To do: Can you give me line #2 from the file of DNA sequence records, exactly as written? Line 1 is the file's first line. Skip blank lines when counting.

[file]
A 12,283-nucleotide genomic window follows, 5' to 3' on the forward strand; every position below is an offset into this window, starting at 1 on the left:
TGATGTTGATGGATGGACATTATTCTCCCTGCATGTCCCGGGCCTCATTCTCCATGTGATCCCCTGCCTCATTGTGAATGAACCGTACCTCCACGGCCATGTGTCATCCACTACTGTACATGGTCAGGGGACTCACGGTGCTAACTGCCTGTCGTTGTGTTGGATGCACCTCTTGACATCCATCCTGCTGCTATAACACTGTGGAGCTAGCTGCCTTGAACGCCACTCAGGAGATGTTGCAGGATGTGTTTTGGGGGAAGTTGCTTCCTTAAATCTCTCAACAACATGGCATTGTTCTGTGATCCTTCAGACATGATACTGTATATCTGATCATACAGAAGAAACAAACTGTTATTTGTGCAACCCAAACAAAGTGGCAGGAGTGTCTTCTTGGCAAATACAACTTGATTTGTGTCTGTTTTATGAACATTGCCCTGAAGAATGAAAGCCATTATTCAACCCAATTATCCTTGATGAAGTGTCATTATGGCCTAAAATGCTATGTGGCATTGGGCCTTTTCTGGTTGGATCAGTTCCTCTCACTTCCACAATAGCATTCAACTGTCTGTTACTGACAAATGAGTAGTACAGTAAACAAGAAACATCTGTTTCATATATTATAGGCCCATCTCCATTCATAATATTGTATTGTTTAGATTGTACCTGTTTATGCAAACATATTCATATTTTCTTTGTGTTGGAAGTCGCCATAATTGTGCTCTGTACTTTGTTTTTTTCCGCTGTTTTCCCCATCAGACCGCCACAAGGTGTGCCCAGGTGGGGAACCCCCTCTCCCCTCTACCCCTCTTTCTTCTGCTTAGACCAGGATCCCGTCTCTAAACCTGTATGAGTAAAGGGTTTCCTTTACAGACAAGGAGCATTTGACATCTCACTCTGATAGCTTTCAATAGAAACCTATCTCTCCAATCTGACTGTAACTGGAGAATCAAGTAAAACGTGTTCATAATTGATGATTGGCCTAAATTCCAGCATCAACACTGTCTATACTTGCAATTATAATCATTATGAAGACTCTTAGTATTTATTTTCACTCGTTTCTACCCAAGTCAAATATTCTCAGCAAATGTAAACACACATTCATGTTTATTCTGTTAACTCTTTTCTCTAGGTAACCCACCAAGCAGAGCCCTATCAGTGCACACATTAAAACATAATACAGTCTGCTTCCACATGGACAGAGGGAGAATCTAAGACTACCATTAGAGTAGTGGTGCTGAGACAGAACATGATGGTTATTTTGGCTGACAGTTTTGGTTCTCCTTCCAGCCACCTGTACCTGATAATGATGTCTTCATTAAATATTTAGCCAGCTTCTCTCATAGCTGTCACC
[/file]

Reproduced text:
TGATGTTGATGGATGGACATTATTCTCCCTGCATGTCCCGGGCCTCATTCTCCATGTGATCCCCTGCCTCATTGTGAATGAACCGTACCTCCACGGCCATGTGTCATCCACTACTGTACATGGTCAGGGGACTCACGGTGCTAACTGCCTGTCGTTGTGTTGGATGCACCTCTTGACATCCATCCTGCTGCTATAACACTGTGGAGCTAGCTGCCTTGAACGCCACTCAGGAGATGTTGCAGGATGTGTTTTGGGGGAAGTTGCTTCCTTAAATCTCTCAACAACATGGCATTGTTCTGTGATCCTTCAGACATGATACTGTATATCTGATCATACAGAAGAAACAAACTGTTATTTGTGCAACCCAAACAAAGTGGCAGGAGTGTCTTCTTGGCAAATACAACTTGATTTGTGTCTGTTTTATGAACATTGCCCTGAAGAATGAAAGCCATTATTCAACCCAATTATCCTTGATGAAGTGTCATTATGGCCTAAAATGCTATGTGGCATTGGGCCTTTTCTGGTTGGATCAGTTCCTCTCACTTCCACAATAGCATTCAACTGTCTGTTACTGACAAATGAGTAGTACAGTAAACAAGAAACATCTGTTTCATATATTATAGGCCCATCTCCATTCATAATATTGTATTGTTTAGATTGTACCTGTTTATGCAAACATATTCATATTTTCTTTGTGTTGGAAGTCGCCATAATTGTGCTCTGTACTTTGTTTTTTTCCGCTGTTTTCCCCATCAGACCGCCACAAGGTGTGCCCAGGTGGGGAACCCCCTCTCCCCTCTACCCCTCTTTCTTCTGCTTAGACCAGGATCCCGTCTCTAAACCTGTATGAGTAAAGGGTTTCCTTTACAGACAAGGAGCATTTGACATCTCACTCTGATAGCTTTCAATAGAAACCTATCTCTCCAATCTGACTGTAACTGGAGAATCAAGTAAAACGTGTTCATAATTGATGATTGGCCTAAATTCCAGCATCAACACTGTCTATACTTGCAATTATAATCATTATGAAGACTCTTAGTATTTATTTTCACTCGTTTCTACCCAAGTCAAATATTCTCAGCAAATGTAAACACACATTCATGTTTATTCTGTTAACTCTTTTCTCTAGGTAACCCACCAAGCAGAGCCCTATCAGTGCACACATTAAAACATAATACAGTCTGCTTCCACATGGACAGAGGGAGAATCTAAGACTACCATTAGAGTAGTGGTGCTGAGACAGAACATGATGGTTATTTTGGCTGACAGTTTTGGTTCTCCTTCCAGCCACCTGTACCTGATAATGATGTCTTCATTAAATATTTAGCCAGCTTCTCTCATAGCTGTCACC